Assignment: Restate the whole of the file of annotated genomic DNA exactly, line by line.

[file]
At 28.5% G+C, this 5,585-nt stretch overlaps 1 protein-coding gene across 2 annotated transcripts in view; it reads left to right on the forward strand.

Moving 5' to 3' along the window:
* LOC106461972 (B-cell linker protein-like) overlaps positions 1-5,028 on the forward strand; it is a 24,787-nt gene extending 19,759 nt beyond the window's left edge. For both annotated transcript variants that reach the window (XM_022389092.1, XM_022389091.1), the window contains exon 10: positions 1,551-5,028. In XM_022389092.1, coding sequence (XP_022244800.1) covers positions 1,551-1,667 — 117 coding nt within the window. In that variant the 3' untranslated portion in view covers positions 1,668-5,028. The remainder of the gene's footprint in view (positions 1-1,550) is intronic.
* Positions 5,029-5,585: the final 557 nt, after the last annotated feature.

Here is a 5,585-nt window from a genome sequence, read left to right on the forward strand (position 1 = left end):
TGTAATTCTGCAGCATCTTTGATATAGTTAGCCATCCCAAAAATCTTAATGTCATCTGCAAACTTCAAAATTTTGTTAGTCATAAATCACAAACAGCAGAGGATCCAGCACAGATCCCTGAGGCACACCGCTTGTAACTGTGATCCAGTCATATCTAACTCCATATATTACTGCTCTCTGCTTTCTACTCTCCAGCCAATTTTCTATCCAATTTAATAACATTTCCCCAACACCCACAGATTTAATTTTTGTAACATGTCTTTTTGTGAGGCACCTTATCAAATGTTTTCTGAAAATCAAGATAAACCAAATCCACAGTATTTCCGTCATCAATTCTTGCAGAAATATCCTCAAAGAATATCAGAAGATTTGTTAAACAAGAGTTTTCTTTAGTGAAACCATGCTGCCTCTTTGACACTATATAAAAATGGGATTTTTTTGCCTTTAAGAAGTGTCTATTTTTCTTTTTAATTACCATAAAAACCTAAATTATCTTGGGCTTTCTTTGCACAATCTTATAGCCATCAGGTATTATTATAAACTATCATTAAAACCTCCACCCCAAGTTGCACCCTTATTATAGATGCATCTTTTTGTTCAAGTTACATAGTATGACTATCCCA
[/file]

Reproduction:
At 28.5% G+C, this 5,585-nt stretch overlaps 1 protein-coding gene across 2 annotated transcripts in view; it reads left to right on the forward strand.

Moving 5' to 3' along the window:
* LOC106461972 (B-cell linker protein-like) overlaps positions 1-5,028 on the forward strand; it is a 24,787-nt gene extending 19,759 nt beyond the window's left edge. For both annotated transcript variants that reach the window (XM_022389092.1, XM_022389091.1), the window contains exon 10: positions 1,551-5,028. In XM_022389092.1, coding sequence (XP_022244800.1) covers positions 1,551-1,667 — 117 coding nt within the window. In that variant the 3' untranslated portion in view covers positions 1,668-5,028. The remainder of the gene's footprint in view (positions 1-1,550) is intronic.
* Positions 5,029-5,585: the final 557 nt, after the last annotated feature.

Here is a 5,585-nt window from a genome sequence, read left to right on the forward strand (position 1 = left end):
TGTAATTCTGCAGCATCTTTGATATAGTTAGCCATCCCAAAAATCTTAATGTCATCTGCAAACTTCAAAATTTTGTTAGTCATAAATCACAAACAGCAGAGGATCCAGCACAGATCCCTGAGGCACACCGCTTGTAACTGTGATCCAGTCATATCTAACTCCATATATTACTGCTCTCTGCTTTCTACTCTCCAGCCAATTTTCTATCCAATTTAATAACATTTCCCCAACACCCACAGATTTAATTTTTGTAACATGTCTTTTTGTGAGGCACCTTATCAAATGTTTTCTGAAAATCAAGATAAACCAAATCCACAGTATTTCCGTCATCAATTCTTGCAGAAATATCCTCAAAGAATATCAGAAGATTTGTTAAACAAGAGTTTTCTTTAGTGAAACCATGCTGCCTCTTTGACACTATATAAAAATGGGATTTTTTTGCCTTTAAGAAGTGTCTATTTTTCTTTTTAATTACCATAAAAACCTAAATTATCTTGGGCTTTCTTTGCACAATCTTATAGCCATCAGGTATTATTATAAACTATCATTAAAACCTCCACCCCAAGTTGCACCCTTATTATAGATGCATCTTTTTGTTCAAGTTACATAGTATGACTATCCCA